Stan Tsai: advocate, caretaker of all ages BIO
For the past 15 years, Stan Tsai started his Chinese New Year celebration mostly the same way, preparing for shows and exhibitions in the Lakeforest Mall, a Washington suburb shopping center.
The organization he has been associated with since 1996, Chinese Culture and Community Service Center, has an agreement with the 150-store mall to celebrate Chinese New Year with two weeks of vibrant cultural activities.
Each year the program includes not only youth showcasing traditional Chinese dance or displaying martial art skills, but also seniors on a catwalk or in disco movement. Most of the volunteers are also seniors, the group that Tsai has dedicated himself to serving for almost 20 years.
“I follow the old saying in Chinese — honor elders as we do with our own aged parents,” said Tsai, 57, who was born and grew up in Taiwan before coming to the US in 1983.
After his mother passed away in 1994, Tsai decided to devote most of his spare time to social work. The first organization he chose was CAREN (Chinese American Retiree Enterprise, Inc) Senior Center, serving Chinese-American elders in the greater Washington area, and the only type of its kind at the time.
Unlike seniors in the Chinese mainland or Taiwan, Chinese elders in the US often have no extensive family or social network that they can rely on. Many came here alone as first generation or immigrated with their adult children, leaving their culture and relatives behind and facing an aging life that is often lonely. Many also encounter language barriers when it comes to obtaining senior care provided by mainstream facilities.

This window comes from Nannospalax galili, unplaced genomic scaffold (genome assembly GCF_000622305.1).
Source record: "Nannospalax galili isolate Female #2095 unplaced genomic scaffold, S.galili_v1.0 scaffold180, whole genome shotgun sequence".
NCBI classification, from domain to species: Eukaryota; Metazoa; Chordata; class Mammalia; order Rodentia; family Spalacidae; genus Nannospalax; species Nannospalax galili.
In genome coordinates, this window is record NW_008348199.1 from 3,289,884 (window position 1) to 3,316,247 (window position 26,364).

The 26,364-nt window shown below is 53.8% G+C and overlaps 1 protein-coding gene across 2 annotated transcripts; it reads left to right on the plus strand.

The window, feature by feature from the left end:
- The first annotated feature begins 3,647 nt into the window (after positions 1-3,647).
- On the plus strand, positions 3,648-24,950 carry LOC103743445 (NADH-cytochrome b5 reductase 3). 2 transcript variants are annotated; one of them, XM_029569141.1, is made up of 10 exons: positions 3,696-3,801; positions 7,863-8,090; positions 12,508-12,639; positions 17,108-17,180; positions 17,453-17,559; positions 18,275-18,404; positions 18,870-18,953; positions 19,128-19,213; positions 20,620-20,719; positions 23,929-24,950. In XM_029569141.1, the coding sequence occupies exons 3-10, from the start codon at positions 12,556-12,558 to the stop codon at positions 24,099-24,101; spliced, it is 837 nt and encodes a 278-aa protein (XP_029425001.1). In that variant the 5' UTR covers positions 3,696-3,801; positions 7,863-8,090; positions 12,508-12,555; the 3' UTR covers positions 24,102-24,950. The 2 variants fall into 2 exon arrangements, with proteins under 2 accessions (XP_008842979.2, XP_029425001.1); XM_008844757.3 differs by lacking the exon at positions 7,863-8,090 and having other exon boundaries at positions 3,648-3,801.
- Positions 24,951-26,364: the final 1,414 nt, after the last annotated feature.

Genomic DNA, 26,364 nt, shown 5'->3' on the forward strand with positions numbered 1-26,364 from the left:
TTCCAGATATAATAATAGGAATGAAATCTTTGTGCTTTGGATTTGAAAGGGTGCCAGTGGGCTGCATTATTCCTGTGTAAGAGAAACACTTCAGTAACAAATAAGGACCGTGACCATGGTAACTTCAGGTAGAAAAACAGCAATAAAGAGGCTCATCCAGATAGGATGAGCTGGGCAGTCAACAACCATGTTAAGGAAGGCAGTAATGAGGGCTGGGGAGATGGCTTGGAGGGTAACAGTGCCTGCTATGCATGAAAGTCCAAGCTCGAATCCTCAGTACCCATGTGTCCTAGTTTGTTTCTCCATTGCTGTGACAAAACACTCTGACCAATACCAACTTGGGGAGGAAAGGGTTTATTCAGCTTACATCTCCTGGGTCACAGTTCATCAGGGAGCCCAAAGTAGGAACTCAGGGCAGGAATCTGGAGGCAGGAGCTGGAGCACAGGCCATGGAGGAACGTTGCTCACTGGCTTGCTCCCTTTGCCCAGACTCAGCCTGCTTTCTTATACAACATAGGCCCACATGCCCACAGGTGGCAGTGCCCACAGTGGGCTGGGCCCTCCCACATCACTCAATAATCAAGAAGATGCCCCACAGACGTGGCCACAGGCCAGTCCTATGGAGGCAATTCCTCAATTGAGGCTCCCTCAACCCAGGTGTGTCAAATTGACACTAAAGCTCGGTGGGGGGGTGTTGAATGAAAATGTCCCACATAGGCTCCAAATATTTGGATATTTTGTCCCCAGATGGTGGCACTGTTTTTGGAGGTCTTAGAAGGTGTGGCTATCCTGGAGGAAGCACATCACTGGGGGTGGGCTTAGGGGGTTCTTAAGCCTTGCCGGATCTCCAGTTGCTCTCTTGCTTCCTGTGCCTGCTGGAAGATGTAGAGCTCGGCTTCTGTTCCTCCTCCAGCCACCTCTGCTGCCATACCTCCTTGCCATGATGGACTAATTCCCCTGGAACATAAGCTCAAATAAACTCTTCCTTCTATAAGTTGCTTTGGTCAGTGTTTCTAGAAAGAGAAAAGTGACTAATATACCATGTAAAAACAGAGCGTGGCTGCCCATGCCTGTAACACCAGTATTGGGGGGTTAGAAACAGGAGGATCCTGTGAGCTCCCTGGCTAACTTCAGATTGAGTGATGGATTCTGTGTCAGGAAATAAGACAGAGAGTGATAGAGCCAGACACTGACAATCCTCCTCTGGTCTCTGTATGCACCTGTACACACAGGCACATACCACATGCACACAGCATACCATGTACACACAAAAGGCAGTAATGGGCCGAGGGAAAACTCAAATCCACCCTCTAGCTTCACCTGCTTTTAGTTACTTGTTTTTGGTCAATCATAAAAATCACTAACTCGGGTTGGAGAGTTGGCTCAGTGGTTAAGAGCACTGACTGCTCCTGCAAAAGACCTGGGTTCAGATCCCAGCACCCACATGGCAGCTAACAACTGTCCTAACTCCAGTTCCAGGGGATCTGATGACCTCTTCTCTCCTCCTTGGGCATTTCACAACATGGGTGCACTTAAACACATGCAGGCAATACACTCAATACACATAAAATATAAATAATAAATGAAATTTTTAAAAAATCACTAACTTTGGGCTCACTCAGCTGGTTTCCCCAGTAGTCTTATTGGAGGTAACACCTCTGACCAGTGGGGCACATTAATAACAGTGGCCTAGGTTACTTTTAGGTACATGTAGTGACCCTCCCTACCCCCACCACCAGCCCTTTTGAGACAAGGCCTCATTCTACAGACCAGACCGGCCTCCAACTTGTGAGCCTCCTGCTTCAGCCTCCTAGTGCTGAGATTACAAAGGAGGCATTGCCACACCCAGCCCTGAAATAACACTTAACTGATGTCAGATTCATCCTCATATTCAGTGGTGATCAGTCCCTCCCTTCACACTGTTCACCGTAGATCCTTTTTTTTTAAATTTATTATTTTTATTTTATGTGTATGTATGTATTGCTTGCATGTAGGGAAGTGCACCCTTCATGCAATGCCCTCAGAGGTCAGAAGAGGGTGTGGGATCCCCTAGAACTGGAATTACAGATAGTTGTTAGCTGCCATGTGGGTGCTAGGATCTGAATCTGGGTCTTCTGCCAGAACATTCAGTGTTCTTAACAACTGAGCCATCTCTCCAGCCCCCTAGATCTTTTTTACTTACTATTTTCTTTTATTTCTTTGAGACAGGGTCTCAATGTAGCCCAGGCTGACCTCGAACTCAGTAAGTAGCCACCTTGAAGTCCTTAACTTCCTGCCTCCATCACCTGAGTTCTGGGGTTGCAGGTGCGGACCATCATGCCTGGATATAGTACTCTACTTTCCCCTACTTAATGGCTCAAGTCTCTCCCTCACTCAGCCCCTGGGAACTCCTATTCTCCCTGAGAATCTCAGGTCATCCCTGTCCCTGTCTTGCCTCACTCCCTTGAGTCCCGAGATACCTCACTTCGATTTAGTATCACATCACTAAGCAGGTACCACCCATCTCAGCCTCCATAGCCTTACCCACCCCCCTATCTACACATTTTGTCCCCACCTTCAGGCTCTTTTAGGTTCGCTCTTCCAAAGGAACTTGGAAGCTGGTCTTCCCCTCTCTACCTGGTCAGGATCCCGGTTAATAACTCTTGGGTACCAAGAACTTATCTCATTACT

Two years later, Tsai joined Chinese Culture and Community Service Center (CCACC), then a small organization with sporadic cultural activities for the local Chinese community.
Recognizing the need for senior care among Chinese Americans, Tsai has over the years helped to transform the center into one of the largest organizations in the Chinese community, providing fullfledged community services with specialization in senior care. He became its president in 1998 and chairman in 2006 and 2012.
Tsai’s own professional experience has served his volunteer mission work well. With a master’s degree in computer science received from the New York Institute of Technology in 1986, Tsai had worked mainly for US military hospitals, developing software to gather statistics from various medical facilities, including oversea bases, which then were used for resource allocation and budgetary decision-making.
“I gained a comprehensive view of the medical system and learned how to build up and manage an organization and direct resources to where they are most needed,” Tsai said, adding that his bachelor’s degree in business administration from the Chinese Culture University in Taiwan also has helped to his managerial success at CCACC.
Calling itself a “grassroots” organization, CCACC, has a 25,000 square-foot facility in Gaithersburg, Maryland, and more than 2,000 members and 60 full-time employees.
It houses an Adult Day HealthCare Center which receives funds from the US government to provide care to seniors who have disabilities or illness, including transportation, dinning, medical assistance and entertainment. Opened in 2008, the center soon expanded into the largest facility of its kind in Maryland.